U.S. farmers will plant more cotton, soybeans and rice and fewer acres of corn than last year, according to USDA's March 30, Prospective Plantings Report.
The acreage estimates were based on farmer surveys conducted the first two weeks of March. The operators were contacted by mail, telephone, or personal interviews to obtain information on crop acreage planned for the 2001 crop year.
Cotton plantings for 2001 are expected to total 15.6 million acres, up less than 1 percent from last year. If intentions are realized, this would be the largest acreage since 1995 and the second largest since 1962. Low cotton prices and high energy costs have limited any significant increase in planting intentions, according to USDA. Upland cotton acreage is expected to total 15.4 million acres, 29,000 acres above 2000. Growers intend to plant 220,000 acres of American-Pima cotton, up 28 percent from last year.
Cotton acreage increased by 15 percent in Mississippi, the largest increase of any state. Louisiana cotton acreage rose 13 percent, Arkansas, 9 percent and Tennessee 5 percent, while Missouri Bootheel acreage remained the same.
Less in California
Other large increases over last year include North Carolina, 13 percent, Kansas, 10 percent and Arizona, 9 percent. The largest declines were in New Mexico, 13 percent and California and Florida, each at 8 percent.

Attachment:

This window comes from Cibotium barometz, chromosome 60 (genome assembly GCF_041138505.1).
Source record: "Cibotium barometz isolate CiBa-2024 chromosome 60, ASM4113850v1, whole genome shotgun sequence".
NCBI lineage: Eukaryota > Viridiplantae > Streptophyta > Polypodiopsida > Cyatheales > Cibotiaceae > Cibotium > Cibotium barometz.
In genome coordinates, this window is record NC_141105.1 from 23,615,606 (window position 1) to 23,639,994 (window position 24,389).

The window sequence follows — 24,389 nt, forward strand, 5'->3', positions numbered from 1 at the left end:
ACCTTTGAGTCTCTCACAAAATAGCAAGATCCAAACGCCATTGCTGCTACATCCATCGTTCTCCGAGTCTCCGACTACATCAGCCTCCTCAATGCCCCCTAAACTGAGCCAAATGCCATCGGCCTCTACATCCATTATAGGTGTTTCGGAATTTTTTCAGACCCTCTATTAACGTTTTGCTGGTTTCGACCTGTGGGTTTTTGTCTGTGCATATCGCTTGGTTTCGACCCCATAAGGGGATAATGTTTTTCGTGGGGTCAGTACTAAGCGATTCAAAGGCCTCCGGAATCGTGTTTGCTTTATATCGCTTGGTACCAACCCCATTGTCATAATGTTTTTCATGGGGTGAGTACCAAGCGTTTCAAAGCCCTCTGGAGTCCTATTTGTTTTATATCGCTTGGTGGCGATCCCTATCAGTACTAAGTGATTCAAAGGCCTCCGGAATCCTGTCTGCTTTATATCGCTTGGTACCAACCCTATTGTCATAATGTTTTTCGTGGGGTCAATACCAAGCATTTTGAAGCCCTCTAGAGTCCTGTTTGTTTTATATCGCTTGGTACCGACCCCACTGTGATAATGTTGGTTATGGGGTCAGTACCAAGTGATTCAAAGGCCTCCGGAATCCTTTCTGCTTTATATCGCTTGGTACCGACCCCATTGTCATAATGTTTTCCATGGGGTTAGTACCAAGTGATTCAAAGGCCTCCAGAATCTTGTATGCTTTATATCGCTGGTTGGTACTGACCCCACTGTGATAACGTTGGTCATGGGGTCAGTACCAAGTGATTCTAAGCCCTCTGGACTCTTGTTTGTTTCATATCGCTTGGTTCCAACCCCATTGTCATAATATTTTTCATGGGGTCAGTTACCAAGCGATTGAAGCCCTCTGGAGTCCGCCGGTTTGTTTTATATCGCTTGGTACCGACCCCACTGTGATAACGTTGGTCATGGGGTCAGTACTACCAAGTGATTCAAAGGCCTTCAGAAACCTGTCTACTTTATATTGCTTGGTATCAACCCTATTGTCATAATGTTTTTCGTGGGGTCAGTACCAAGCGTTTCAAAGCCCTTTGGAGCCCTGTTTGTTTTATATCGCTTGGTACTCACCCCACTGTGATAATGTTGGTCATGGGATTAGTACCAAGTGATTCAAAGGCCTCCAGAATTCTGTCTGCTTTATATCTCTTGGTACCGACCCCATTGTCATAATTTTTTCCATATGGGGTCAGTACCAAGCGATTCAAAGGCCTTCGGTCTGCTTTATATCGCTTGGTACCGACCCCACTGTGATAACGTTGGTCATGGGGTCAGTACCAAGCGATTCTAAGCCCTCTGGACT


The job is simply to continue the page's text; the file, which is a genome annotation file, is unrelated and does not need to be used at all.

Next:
Soybean producers intend to plant 76.7 million acres in 2001, up 3 percent from last year. If realized, this will be the largest planted area for soybeans on record.
U.S. rice acreage is up 30,000 acres, according to USDA. Meanwhile rice acreage in the Mid-South increased by 11 percent in Louisiana, 9 percent in Missouri and 2 percent in Mississippi. Acreage dropped by 1 percent in Arkansas. Acreage dropped in California and rose slightly in Texas.
Corn growers intend to plant 76.7 million acres of corn for all purposes in 2001, down 4 percent from 2000 and down 1 percent from 1999. Expected acreage is down in almost all areas of the United States due mostly to the high cost of inputs and low price prospects.
Farmers intentions shifted away from corn in Texas and Louisiana as planting was hampered by frequent rains during the spring. Corn acreage slipped 26 percent from last year in Louisiana, from 380,000 acres to 280,000 acres, the largest drop of any Mid-South state.
Dry soils and lack of water reserves in the Southeast reduced intended corn plantings there. The only region where farmers intend to plant more corn is in the Northeast where cool, wet weather last spring prevented many corn acres from being planted.
All wheat planted area is expected to total 60.3 million acres in 2001. This is down 4 percent from 2000 and the lowest level since 1973.
Twenty four percent of all crops planted in the United States in 2001 will be biotechnology varieties, according to USDA. That's a 1 percent drop from last year.
In cotton, biotechnology varieties will be planted on 63 percent of all cotton acreage, compared to 54 percent last year. In Mississippi and Louisiana, 86 percent of all cotton will be planted in biotechnology varieties.
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